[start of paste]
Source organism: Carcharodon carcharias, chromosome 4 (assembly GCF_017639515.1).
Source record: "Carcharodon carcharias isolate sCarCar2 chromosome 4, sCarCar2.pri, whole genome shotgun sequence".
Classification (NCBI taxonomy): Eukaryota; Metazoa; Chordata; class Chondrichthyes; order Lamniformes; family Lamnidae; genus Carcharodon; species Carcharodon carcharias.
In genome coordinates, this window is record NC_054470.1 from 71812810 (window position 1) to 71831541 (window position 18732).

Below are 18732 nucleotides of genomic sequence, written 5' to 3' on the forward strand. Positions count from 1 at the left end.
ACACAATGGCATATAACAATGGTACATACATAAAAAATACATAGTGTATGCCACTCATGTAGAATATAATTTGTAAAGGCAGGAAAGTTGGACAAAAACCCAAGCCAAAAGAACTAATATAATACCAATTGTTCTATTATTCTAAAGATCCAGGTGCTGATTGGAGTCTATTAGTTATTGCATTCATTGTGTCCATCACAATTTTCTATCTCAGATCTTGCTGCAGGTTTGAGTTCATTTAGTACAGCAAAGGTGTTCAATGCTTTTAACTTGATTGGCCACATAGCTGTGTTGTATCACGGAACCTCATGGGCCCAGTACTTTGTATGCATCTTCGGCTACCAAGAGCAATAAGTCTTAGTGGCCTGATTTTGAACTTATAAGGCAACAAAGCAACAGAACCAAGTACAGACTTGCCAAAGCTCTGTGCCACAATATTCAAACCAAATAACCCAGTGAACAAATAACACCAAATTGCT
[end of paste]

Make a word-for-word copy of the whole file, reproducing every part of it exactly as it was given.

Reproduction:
Source organism: Carcharodon carcharias, chromosome 4 (assembly GCF_017639515.1).
Source record: "Carcharodon carcharias isolate sCarCar2 chromosome 4, sCarCar2.pri, whole genome shotgun sequence".
Classification (NCBI taxonomy): Eukaryota; Metazoa; Chordata; class Chondrichthyes; order Lamniformes; family Lamnidae; genus Carcharodon; species Carcharodon carcharias.
In genome coordinates, this window is record NC_054470.1 from 71812810 (window position 1) to 71831541 (window position 18732).

Below are 18732 nucleotides of genomic sequence, written 5' to 3' on the forward strand. Positions count from 1 at the left end.
ACACAATGGCATATAACAATGGTACATACATAAAAAATACATAGTGTATGCCACTCATGTAGAATATAATTTGTAAAGGCAGGAAAGTTGGACAAAAACCCAAGCCAAAAGAACTAATATAATACCAATTGTTCTATTATTCTAAAGATCCAGGTGCTGATTGGAGTCTATTAGTTATTGCATTCATTGTGTCCATCACAATTTTCTATCTCAGATCTTGCTGCAGGTTTGAGTTCATTTAGTACAGCAAAGGTGTTCAATGCTTTTAACTTGATTGGCCACATAGCTGTGTTGTATCACGGAACCTCATGGGCCCAGTACTTTGTATGCATCTTCGGCTACCAAGAGCAATAAGTCTTAGTGGCCTGATTTTGAACTTATAAGGCAACAAAGCAACAGAACCAAGTACAGACTTGCCAAAGCTCTGTGCCACAATATTCAAACCAAATAACCCAGTGAACAAATAACACCAAATTGCT